Apr 6 2008 By John Revill
John Revill travels to the home of Dracula, Vlad the Impaler and the Cheeky Girls to see some seriously strange – and large – buildings.
For Western men, a midlife crisis purchase is sometimes a sports car. Not Nicolae Ceaucescu. The Romanian dictator probably had a garage full anyway, so when he began to fear his own mortality (and maybe his appeal to the opposite sex) he set about building the Palace of the People.
Inspired by a visit to another small dictator – Kim Il Sung of North Korea – he set about building the vast edifice in 1986.
The building, which is now called the Palace of the Parliaments, is in fact the second biggest building in the world after the Pentagon in Washington.
So while many of his countrymen starved and the rest of Romania went to wrack and ruin, he set about building huge monument to his own vanity.
Sadly for him, he didn’t get to see it completed (or rather the teams of workers who were drafted in to work there 24 hours a day, every day) as he was overthrown and executed in 1989 before it was finished.
In fact, according to my tour guide, there are some rooms which aren’t quite finished yet.
Still, the building is certainly impressive: 1,000 odd rooms, and one ballroom which apparently has a sliding roof to enable a helicopter to land there.
Gigantic chandeliers and an indoor theatre and balcony – all constructed from Romanian marble and replete with gold and leather, add to the opulent but strange emptiness.
Large alcoves where huge pictures of Nicolae and his delightful wife were supposed to hang are now empty.
There are also innumerable boardrooms with gigantic tables, leather chairs and intercom so the members can hear themselves speak.
These in particular seemed like something from James Bond or Austin Powers; you could imagine members of Smersh or Dr Evil meeting up here to plot the takeover of the world or extort $1 million.
Nowadays, the Palace, is home to the Romanian parliament as well as much of the state’s bureaucracy. It also hosts the odd reception and even weddings, which is nice.
Also in Bucharest is Snagov Monastry, which is supposed to be the last resting place of Vlad the Impaler, a prince of Wallachia (a part of medieval Romania) in the 15th Century.
Vlad earned his nickname from his delightful manner with Turkish prisoners, who he had impaled on large stakes.
Such behaviour would probably brand him a war criminal nowadays, but he went on to become the inspiration for another famous Romanian – Dracula.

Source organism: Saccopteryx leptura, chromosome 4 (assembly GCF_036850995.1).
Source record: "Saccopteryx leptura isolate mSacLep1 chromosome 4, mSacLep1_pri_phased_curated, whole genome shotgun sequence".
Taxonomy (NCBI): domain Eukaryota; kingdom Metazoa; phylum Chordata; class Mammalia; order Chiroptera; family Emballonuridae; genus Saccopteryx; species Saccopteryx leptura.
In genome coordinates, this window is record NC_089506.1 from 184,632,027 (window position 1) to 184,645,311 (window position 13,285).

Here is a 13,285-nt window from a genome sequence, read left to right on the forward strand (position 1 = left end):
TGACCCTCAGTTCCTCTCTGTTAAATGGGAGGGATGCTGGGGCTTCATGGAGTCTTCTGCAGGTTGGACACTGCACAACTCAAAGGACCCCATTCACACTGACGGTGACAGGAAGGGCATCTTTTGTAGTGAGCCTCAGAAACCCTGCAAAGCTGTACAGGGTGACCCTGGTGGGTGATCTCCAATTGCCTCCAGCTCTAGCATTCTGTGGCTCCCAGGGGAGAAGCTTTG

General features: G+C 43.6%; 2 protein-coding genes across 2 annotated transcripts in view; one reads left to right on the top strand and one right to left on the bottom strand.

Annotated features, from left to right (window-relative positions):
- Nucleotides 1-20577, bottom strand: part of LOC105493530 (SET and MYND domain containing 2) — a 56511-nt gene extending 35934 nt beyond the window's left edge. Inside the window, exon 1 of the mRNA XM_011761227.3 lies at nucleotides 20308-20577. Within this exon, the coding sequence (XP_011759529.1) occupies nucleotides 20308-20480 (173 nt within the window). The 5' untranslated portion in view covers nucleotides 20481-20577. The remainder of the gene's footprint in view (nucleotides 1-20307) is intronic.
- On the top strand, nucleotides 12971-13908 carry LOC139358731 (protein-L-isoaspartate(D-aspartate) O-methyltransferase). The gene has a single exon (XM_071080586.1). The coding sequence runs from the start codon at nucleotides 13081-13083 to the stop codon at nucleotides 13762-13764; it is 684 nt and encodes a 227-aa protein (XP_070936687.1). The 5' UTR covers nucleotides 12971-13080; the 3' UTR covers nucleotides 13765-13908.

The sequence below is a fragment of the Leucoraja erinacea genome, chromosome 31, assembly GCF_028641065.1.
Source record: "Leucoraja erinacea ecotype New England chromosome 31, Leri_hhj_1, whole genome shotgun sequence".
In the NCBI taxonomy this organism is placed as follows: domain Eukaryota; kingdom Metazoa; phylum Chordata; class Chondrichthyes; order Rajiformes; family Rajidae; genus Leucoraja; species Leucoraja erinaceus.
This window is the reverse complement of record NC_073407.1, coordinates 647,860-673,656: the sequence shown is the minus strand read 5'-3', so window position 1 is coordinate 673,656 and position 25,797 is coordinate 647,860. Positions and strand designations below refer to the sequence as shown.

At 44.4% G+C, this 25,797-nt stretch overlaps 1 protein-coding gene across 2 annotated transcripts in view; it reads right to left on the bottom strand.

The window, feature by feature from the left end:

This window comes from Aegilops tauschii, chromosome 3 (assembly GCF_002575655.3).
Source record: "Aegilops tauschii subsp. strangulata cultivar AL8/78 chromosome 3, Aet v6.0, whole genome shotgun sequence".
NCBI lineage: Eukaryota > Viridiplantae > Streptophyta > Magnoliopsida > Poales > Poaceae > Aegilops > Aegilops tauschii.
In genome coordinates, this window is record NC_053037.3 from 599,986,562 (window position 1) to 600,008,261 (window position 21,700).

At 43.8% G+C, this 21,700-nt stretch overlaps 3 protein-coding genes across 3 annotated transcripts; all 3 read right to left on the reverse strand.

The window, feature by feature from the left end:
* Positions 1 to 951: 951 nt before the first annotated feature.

During a rapid weekend, I also managed to take in two other monuments from Rumania’s past.
Bran Castle is supposedly the inspiration for Castle Dracula – well, the author Bram Stoker passed by when travelling through Transylvania and was told this was where Vlad lived.
It wasn’t, it was more of an outpost on the trading route between Vienna and Constantinople and intended to hold out against bandits and Turks.
But this hasn’t stopped the locals from cashing in, with Dracula mugs, T-shirts and snowstorms.
Still, the castle, which looms over the town was never captured, and was certainly more of a working base than Peles Castle.
This was the more sedate affair, constructed over many years to act as the summer residence for King Carol, the first king of the united and independent Romania in the late 19th Century.
Carol, who came from Germany, knew a bit about castles – being born in one, so this one had to be a bit special, and it is.
The palace was established to benefit from the cooler air of the Carpathian mountains, which hang in the background and give a spectacular backdrop to it.
Driving by a cross, erected on one peak as a monument to the Romanian dead from the First World War, emerged from the clouds.
And then it is back to Bucharest and the Marriott hotel where I stayed.
On the rickety road back I was thinking about the various Romanians I had popped in on and how strange it must be for a country whose top five most famous people – Ceaucescu, Vlad, Dracula and both of the Cheeky Girls, are all a bit evil.
Alright, the Cheeky Girls may not be exactly evil, but you know what I mean.
As well as the weird and wonderful buildings, I also paid a visit to a crafts market set up in a replica medieval village.
Imagining an onslaught of tat, instead I was presented with local gingerbreads, wines, clothes, and wooden-wares.
Bucharest itself little further afield than other eastern European capitals, but this may prove a defence against stag and hen parties which have over-run Budapest and Prague of late.
I think Prince Vlad, and his love of foreigners, would have approved.
• Lufthansa operates 73 weekly flights connections from Birmingham via Frankfurt, Munich and Dusseldorf to Romania (Bucharest, Timisoara and Sibiu).
• 2007 marked the 40th anniversary of Lufthansa services to Romania.
• Fares from Birmingham to Bucharest start at £189 (economy class) and £800 (Business class.)
• Further info is available on-line at www.lufthansa.com
John Revill stayed at the Marriott hotel in Buchraest, where a deluxe room is 370 euros excluding breakfast and taxes.
• Special rates and offers apply during low season periods, like summer time (July 15 to August 30).